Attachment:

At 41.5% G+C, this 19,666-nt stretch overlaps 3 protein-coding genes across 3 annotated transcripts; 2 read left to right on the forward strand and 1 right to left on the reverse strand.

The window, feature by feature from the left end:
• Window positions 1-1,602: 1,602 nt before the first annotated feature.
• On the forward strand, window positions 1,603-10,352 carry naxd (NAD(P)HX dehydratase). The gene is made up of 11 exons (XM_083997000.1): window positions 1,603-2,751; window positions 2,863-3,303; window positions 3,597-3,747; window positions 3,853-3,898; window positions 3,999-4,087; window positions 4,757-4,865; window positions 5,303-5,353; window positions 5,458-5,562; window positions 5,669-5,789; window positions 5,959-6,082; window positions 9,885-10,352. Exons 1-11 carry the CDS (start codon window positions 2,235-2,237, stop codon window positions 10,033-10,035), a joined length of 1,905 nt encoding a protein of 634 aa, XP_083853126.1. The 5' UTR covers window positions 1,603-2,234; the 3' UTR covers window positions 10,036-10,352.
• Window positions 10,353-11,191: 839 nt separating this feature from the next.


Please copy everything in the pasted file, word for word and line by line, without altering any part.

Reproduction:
At 41.5% G+C, this 19,666-nt stretch overlaps 3 protein-coding genes across 3 annotated transcripts; 2 read left to right on the forward strand and 1 right to left on the reverse strand.

The window, feature by feature from the left end:
• Window positions 1-1,602: 1,602 nt before the first annotated feature.
• On the forward strand, window positions 1,603-10,352 carry naxd (NAD(P)HX dehydratase). The gene is made up of 11 exons (XM_083997000.1): window positions 1,603-2,751; window positions 2,863-3,303; window positions 3,597-3,747; window positions 3,853-3,898; window positions 3,999-4,087; window positions 4,757-4,865; window positions 5,303-5,353; window positions 5,458-5,562; window positions 5,669-5,789; window positions 5,959-6,082; window positions 9,885-10,352. Exons 1-11 carry the CDS (start codon window positions 2,235-2,237, stop codon window positions 10,033-10,035), a joined length of 1,905 nt encoding a protein of 634 aa, XP_083853126.1. The 5' UTR covers window positions 1,603-2,234; the 3' UTR covers window positions 10,036-10,352.
• Window positions 10,353-11,191: 839 nt separating this feature from the next.